Constructivism, unlike behaviourism and cognitivism, takes a holistic approach, where each learner, individually and socially, constructs his/her own knowledge/meaning while he/she learns Hence, learners make sense of their external environments by a meaning-making process that depends on previous internal experiences (Mattar, 2018). Constructivism assimilates most of the cognitive-based theories, e.g. information processing and social learning; constructivism is not as deterministic as behaviourism and some cognitivism elements in terms of predictable learner's behaviour. Constructivists focus on the uniqueness of learners as humans are very dynamic in nature; their views and values change over time, and this change impacts future knowledge. Moreover, the learner is at the centre of a continuously changing rich world of facts, experiences and knowledge. Hence, every learner is unique, his/her behaviour is not predictable/deterministic and he/she uses previous knowledge to make meaning of his/her environment. When learners see new information, they either assimilate: fit new information within their existing mental framework or accommodate: add to/modify their existing mental framework. Constructivism has been criticised because mistaken mental frameworks might be used to construct new knowledge, and it is not easy to discover/modify mistaken mental frameworks.

4.1.6 Connectivism

Connectivism emerged based on evolving educational technology advancements. These advancements reveal the following drawbacks of behaviourism, cognitivism and constructivism: their intrapersonal view of learning, their failure to address learning located within technology/organisations and their lack of contribution to the value judgments that need to be made in knowledge-rich environments. Therefore, Siemens introduces the main principles of connectivism as a new learning theory as follows (Siemens, 2018): (1) learning and knowledge rest in the diversity of opinions; (2) learning is a process of connecting specialised information sources; (3) learning may reside in non-human appliances; (4) the capacity to know more is more critical than what is currently known; (5) nurturing and maintaining connections is needed to facilitate sustained learning; (6) the ability to see connections between fields, ideas and concepts is a core skill; (7) accurate and up-to-date knowledge is a must; and (8) choosing what to learn and the meaning of incoming information is a learning process.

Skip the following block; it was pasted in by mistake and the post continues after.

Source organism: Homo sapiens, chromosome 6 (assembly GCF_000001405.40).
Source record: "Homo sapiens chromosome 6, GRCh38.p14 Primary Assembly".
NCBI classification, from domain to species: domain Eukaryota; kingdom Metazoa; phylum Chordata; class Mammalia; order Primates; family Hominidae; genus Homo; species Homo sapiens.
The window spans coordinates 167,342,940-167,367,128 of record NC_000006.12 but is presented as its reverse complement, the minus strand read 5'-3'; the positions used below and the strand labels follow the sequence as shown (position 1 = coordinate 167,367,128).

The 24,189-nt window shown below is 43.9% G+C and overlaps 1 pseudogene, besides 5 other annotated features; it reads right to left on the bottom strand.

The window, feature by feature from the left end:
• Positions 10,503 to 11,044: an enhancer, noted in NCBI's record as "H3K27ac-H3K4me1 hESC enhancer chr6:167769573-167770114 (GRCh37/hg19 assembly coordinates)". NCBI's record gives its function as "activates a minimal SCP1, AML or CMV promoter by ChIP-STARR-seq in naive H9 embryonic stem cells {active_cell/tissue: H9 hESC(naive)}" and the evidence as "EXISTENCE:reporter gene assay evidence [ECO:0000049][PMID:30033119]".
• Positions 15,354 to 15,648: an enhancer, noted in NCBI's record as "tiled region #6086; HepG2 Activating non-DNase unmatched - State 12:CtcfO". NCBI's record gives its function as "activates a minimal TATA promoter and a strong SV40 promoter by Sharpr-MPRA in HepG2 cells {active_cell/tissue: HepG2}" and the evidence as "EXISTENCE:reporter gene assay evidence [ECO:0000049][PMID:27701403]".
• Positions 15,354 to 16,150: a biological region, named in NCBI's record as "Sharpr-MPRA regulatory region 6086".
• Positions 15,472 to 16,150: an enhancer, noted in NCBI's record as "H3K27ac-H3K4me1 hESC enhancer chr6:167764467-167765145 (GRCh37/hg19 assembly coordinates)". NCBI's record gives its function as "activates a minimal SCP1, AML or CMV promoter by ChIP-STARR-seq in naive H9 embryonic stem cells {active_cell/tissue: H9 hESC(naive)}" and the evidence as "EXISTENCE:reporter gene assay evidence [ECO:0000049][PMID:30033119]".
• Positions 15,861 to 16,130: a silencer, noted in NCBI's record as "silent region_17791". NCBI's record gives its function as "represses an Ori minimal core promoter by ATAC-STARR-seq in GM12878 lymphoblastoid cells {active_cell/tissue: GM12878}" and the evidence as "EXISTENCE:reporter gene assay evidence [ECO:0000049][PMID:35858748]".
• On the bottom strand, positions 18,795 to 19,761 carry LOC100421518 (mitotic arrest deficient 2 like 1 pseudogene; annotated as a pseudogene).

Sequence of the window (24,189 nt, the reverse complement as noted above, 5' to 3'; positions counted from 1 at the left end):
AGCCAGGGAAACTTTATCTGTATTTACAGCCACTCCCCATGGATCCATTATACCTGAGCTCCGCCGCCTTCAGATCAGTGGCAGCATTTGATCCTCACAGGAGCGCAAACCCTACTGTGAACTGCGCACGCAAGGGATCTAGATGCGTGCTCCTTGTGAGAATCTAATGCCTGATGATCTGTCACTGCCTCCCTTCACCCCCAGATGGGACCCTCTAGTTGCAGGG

Connectivism is the first attempt to radically re-examine the implications of technological advancements on learning (Bates, 2019). It creates an opportunity to understand new learning models that emerged out of technological developments because it extends learning outside the learner. Yet, Siemens's description of connectivism as a successor to behaviourism, cognitivism and constructivism can be easily challenged because it neither adds to the principles of existing theories nor explains how learning can reside in non-human appliances. Additionally, learners struggle in unstructured learning environments, lack control and get overwhelmed by peer-generated contents and need explicit support (Bates, 2019).

4.1.7 Learning by doing (LBD)

Learning by doing (LBD) is a broad paradigm established to support the experiential learning theory (ELT) and situated learning and similar themes (Feng et al., 2013) LBD requires learners to perform tasks that have to be learnt, which means learning takes place while performing tasks. Evidence shows that LBD can achieve better results than other learning methods (Leyer et al., 2014), significantly minimises the cost of learning, promising for novice learners, useful for teaching motor skills, laboratory studies, medical internships and other disciplines, a useful adjunct to traditional learning. However, it is context-dependent, which limits its reusability in other contexts (Feng et al., 2013), and therefore, it is not highly useful for conceptual learning. LBD is tightly coupled with ELT, which emphasises on the process whereby knowledge is created through the transformation of experience. Hence, knowledge results from the combination of grasping and transforming experience. Therefore, learning is divided into cognitive, which corresponds to academic knowledge, and experiential, which refers to applied knowledge. Nevertheless, successful LBD requires the quality of personal involvement, the pervasive effects on the learner and ability to extract meanings that are built into the whole experience (Johnston and Sator, 2017).